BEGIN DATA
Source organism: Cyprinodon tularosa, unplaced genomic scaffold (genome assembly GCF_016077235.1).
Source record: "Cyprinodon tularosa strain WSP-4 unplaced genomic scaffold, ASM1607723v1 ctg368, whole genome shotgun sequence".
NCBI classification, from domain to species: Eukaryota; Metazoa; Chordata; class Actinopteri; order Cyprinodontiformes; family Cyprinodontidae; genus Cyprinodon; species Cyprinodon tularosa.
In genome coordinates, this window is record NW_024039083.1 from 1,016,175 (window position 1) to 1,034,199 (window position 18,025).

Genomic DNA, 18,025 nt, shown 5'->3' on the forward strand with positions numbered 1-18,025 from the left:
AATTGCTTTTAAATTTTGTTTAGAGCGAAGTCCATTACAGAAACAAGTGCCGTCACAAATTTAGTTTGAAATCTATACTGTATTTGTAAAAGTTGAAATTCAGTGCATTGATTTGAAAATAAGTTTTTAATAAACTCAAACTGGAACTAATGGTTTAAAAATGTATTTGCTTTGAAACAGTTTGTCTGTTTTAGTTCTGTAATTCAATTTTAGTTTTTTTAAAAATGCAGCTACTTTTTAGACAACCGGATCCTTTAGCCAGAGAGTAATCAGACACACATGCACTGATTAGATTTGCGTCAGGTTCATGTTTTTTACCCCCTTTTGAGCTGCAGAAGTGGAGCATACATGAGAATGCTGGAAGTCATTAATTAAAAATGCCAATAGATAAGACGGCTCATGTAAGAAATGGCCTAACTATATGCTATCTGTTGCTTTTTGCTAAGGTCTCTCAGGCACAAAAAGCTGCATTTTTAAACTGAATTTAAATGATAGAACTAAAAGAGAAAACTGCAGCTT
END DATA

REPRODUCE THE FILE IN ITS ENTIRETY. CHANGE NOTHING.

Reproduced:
Source organism: Cyprinodon tularosa, unplaced genomic scaffold (genome assembly GCF_016077235.1).
Source record: "Cyprinodon tularosa strain WSP-4 unplaced genomic scaffold, ASM1607723v1 ctg368, whole genome shotgun sequence".
NCBI classification, from domain to species: Eukaryota; Metazoa; Chordata; class Actinopteri; order Cyprinodontiformes; family Cyprinodontidae; genus Cyprinodon; species Cyprinodon tularosa.
In genome coordinates, this window is record NW_024039083.1 from 1,016,175 (window position 1) to 1,034,199 (window position 18,025).

Genomic DNA, 18,025 nt, shown 5'->3' on the forward strand with positions numbered 1-18,025 from the left:
AATTGCTTTTAAATTTTGTTTAGAGCGAAGTCCATTACAGAAACAAGTGCCGTCACAAATTTAGTTTGAAATCTATACTGTATTTGTAAAAGTTGAAATTCAGTGCATTGATTTGAAAATAAGTTTTTAATAAACTCAAACTGGAACTAATGGTTTAAAAATGTATTTGCTTTGAAACAGTTTGTCTGTTTTAGTTCTGTAATTCAATTTTAGTTTTTTTAAAAATGCAGCTACTTTTTAGACAACCGGATCCTTTAGCCAGAGAGTAATCAGACACACATGCACTGATTAGATTTGCGTCAGGTTCATGTTTTTTACCCCCTTTTGAGCTGCAGAAGTGGAGCATACATGAGAATGCTGGAAGTCATTAATTAAAAATGCCAATAGATAAGACGGCTCATGTAAGAAATGGCCTAACTATATGCTATCTGTTGCTTTTTGCTAAGGTCTCTCAGGCACAAAAAGCTGCATTTTTAAACTGAATTTAAATGATAGAACTAAAAGAGAAAACTGCAGCTT